‘Renewables are stealing the march over coal in Australia, and the international outlook is for lower coal demand. Today the international Coal Transitions project released its findings, based on global coal scenarios and detailed case studies by teams in China, India, South Africa, Australia, Poland and Germany.
‘Our research on Australian coal transition – based on contributions by researchers at the Australian National University and the University of Melbourne – looks into the prospects for coal use in Australia and for exports, and the experiences with local transition in the case of the Hazelwood power station closure.
‘Coal production in Australia is likely to be on a long term declining trajectory. Almost all coking coal (coal used for making steel) mined in Australia is exported, as is around 70% of steam coal (for electricity generation). Australia supplies about a fifth of the global steam coal trade.
‘A question mark hangs over the future of steam coal exports. Economic, technological and policy developments in other countries all point to likely falling coal use over time. The international coal transitions synthesis report expects that global coal consumption will go into reverse by the early 2020s.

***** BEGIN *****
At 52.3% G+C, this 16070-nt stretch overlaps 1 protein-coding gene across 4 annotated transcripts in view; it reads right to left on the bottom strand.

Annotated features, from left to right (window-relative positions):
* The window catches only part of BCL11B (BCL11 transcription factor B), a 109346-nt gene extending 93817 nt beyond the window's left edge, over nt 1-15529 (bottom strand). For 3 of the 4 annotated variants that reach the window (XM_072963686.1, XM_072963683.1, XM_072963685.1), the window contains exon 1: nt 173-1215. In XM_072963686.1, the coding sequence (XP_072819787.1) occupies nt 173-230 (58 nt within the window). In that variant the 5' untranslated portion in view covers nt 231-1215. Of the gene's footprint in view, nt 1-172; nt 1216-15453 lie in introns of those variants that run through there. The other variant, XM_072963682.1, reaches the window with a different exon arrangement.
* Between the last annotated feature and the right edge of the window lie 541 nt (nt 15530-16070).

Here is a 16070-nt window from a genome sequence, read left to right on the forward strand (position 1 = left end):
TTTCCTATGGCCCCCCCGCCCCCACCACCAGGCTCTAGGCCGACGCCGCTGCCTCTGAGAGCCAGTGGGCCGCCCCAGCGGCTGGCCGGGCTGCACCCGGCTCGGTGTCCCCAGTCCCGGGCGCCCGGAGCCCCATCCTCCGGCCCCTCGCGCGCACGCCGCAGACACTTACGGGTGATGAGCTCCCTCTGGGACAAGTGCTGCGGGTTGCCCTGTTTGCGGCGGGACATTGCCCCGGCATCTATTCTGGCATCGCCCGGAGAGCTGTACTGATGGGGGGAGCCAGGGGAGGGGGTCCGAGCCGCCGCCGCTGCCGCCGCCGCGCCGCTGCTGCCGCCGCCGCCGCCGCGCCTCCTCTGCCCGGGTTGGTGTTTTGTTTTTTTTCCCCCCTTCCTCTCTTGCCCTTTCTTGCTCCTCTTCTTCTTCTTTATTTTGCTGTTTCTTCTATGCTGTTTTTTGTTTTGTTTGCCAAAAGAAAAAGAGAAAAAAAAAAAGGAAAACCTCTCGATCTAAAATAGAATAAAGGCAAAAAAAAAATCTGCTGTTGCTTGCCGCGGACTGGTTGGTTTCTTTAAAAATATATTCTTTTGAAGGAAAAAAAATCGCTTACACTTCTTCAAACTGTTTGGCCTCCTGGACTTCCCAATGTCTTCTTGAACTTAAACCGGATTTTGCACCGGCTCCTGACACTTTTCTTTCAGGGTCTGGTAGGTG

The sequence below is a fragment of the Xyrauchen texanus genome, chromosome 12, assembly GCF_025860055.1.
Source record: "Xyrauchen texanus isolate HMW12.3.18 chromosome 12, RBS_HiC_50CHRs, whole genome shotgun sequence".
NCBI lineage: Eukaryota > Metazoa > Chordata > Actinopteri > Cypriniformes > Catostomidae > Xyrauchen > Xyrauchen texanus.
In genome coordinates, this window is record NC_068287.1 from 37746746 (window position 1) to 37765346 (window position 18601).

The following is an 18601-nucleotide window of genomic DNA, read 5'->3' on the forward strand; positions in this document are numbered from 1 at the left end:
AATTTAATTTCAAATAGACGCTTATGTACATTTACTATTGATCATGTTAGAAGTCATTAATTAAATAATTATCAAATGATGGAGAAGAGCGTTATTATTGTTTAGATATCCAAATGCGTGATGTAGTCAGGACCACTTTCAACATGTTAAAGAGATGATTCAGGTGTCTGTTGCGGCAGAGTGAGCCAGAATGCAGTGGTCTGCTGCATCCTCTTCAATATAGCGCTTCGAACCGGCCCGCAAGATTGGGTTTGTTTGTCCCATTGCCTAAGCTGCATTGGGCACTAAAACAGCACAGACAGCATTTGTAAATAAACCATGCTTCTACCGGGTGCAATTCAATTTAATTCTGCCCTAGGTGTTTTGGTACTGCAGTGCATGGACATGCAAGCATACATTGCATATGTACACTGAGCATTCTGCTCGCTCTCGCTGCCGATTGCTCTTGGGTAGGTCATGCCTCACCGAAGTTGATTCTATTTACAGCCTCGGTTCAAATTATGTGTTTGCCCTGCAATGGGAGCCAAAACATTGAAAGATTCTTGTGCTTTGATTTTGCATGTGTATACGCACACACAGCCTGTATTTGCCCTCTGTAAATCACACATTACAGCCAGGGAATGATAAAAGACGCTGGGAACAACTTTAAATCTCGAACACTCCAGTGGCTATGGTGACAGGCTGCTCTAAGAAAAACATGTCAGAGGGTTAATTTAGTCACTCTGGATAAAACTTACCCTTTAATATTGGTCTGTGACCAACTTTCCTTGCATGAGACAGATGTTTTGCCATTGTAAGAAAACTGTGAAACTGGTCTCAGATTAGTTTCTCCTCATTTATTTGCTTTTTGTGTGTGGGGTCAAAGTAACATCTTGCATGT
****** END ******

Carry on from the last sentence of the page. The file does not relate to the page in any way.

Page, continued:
‘… It is no longer true that reducing emissions in the electricity sector necessarily means higher prices. These days, and in the future, having policy to guide the replacement of ageing coal capacity with cheap renewables is a win-win for consumers and the environment.’
Deloitte highlights danger of a Queensland economy still reliant on coal
Stuart Layt reports in the Brisbane Times (19.1.20) on a Deloitte economic report which highlights the vulnerability of Queensland’s coal-reliant economy.
‘Queensland is set for an economic boost across a range of sectors in the near future but still remains reliant on coal exports to China, Deloitte’s latest business outlook report finds.
‘The latest quarterly Deloitte Access Economics’ Business Outlook report, published on Monday, shows Queensland’s export earnings “papered over the cracks” in the state’s economy from falling housing and engineering construction activity.
‘Deloitte Access Economics partner Chris Richardson, the report’s lead author, said Queensland had weathered the global downturn in commodity prices better than other resource states such as Western Australia, but was still facing falling coal revenue.’